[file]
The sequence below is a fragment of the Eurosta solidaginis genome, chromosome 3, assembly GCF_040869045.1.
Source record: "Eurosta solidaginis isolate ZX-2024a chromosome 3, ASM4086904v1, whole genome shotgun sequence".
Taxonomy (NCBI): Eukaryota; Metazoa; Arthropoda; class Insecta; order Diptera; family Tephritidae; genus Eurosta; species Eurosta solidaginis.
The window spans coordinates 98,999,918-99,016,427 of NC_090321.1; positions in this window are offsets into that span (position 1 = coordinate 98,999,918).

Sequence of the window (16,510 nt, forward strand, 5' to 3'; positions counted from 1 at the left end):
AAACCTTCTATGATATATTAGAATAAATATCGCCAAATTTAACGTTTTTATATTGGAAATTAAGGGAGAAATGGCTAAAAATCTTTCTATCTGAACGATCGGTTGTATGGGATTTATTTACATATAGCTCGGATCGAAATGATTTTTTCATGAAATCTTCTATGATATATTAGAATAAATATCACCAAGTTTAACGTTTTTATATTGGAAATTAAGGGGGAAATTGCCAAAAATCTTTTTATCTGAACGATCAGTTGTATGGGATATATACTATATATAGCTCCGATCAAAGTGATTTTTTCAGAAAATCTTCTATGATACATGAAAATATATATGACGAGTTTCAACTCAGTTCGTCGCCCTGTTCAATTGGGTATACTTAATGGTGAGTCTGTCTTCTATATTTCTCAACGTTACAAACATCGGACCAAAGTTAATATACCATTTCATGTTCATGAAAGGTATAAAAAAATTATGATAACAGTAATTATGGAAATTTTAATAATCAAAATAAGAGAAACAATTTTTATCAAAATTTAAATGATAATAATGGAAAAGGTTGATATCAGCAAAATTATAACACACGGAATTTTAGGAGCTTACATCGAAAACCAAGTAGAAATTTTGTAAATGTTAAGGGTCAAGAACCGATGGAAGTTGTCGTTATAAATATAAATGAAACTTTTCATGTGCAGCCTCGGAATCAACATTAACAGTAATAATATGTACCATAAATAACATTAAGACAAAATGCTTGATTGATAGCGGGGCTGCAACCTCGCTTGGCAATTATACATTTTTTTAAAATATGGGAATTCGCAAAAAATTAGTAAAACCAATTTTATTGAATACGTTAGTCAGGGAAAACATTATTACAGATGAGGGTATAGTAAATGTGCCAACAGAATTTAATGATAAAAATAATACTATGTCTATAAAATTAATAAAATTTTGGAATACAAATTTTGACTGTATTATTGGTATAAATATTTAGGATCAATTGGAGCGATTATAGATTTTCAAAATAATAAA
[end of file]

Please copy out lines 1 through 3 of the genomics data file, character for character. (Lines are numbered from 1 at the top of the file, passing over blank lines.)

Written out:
The sequence below is a fragment of the Eurosta solidaginis genome, chromosome 3, assembly GCF_040869045.1.
Source record: "Eurosta solidaginis isolate ZX-2024a chromosome 3, ASM4086904v1, whole genome shotgun sequence".
Taxonomy (NCBI): Eukaryota; Metazoa; Arthropoda; class Insecta; order Diptera; family Tephritidae; genus Eurosta; species Eurosta solidaginis.